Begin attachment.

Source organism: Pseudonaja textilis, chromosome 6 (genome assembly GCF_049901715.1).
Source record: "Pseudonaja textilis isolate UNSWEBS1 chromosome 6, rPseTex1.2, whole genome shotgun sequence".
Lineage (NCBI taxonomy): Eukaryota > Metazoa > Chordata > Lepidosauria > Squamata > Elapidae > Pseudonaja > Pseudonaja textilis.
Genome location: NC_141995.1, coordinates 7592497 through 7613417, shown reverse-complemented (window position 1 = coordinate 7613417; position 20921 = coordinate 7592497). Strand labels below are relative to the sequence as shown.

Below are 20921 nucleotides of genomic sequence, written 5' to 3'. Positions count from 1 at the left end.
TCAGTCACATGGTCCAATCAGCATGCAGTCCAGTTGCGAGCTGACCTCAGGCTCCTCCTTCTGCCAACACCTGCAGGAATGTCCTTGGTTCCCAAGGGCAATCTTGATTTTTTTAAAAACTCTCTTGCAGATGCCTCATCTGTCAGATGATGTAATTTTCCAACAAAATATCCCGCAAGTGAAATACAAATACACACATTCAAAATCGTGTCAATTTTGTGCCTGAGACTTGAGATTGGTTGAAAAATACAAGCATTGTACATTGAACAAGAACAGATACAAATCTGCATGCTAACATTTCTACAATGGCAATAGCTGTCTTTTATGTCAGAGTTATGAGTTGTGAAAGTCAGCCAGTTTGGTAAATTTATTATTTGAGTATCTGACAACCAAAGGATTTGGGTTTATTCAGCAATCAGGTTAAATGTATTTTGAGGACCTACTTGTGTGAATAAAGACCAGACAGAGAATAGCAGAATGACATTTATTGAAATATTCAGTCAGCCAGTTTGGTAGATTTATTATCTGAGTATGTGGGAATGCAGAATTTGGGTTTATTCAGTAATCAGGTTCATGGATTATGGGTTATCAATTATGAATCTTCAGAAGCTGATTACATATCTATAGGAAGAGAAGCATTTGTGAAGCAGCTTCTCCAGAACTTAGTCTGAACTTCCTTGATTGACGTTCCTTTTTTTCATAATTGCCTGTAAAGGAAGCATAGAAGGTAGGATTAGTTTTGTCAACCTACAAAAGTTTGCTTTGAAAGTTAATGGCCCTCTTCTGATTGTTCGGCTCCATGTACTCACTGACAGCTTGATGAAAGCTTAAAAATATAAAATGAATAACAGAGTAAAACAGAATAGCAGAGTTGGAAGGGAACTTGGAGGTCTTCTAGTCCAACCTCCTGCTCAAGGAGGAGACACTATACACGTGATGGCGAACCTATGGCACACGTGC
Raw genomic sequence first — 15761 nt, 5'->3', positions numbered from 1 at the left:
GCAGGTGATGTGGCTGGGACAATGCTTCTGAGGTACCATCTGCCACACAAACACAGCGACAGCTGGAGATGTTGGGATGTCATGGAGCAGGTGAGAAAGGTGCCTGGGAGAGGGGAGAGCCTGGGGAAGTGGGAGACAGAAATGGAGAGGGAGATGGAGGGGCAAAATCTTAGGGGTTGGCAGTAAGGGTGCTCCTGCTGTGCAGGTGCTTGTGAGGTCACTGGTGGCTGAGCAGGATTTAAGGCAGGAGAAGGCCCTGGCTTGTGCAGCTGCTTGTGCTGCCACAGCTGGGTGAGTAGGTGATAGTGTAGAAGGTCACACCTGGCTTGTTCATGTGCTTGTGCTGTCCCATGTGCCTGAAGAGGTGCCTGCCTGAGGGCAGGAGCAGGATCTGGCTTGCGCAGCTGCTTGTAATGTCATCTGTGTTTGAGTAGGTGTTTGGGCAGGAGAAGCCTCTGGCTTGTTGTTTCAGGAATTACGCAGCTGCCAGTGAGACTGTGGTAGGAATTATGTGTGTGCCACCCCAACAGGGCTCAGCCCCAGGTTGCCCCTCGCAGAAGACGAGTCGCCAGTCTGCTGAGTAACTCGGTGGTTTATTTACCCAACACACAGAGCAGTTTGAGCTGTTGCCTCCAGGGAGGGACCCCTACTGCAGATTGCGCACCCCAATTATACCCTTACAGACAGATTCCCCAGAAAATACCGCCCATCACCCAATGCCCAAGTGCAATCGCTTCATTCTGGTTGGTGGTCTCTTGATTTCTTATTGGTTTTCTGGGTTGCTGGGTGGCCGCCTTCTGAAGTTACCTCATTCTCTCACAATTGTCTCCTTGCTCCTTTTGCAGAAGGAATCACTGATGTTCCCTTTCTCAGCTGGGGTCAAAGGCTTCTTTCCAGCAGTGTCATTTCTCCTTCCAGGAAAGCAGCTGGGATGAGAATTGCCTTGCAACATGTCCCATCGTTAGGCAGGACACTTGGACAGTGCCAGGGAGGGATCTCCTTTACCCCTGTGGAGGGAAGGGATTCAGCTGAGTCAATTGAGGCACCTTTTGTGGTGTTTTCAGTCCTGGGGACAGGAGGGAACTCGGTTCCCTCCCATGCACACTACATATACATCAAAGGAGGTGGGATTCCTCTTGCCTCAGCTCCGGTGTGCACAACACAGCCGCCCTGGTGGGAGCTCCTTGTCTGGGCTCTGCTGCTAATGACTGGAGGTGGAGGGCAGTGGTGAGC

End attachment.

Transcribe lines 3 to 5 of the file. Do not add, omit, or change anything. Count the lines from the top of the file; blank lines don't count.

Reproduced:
Lineage (NCBI taxonomy): Eukaryota > Metazoa > Chordata > Lepidosauria > Squamata > Elapidae > Pseudonaja > Pseudonaja textilis.
Genome location: NC_141995.1, coordinates 7592497 through 7613417, shown reverse-complemented (window position 1 = coordinate 7613417; position 20921 = coordinate 7592497). Strand labels below are relative to the sequence as shown.

Below are 20921 nucleotides of genomic sequence, written 5' to 3'. Positions count from 1 at the left end.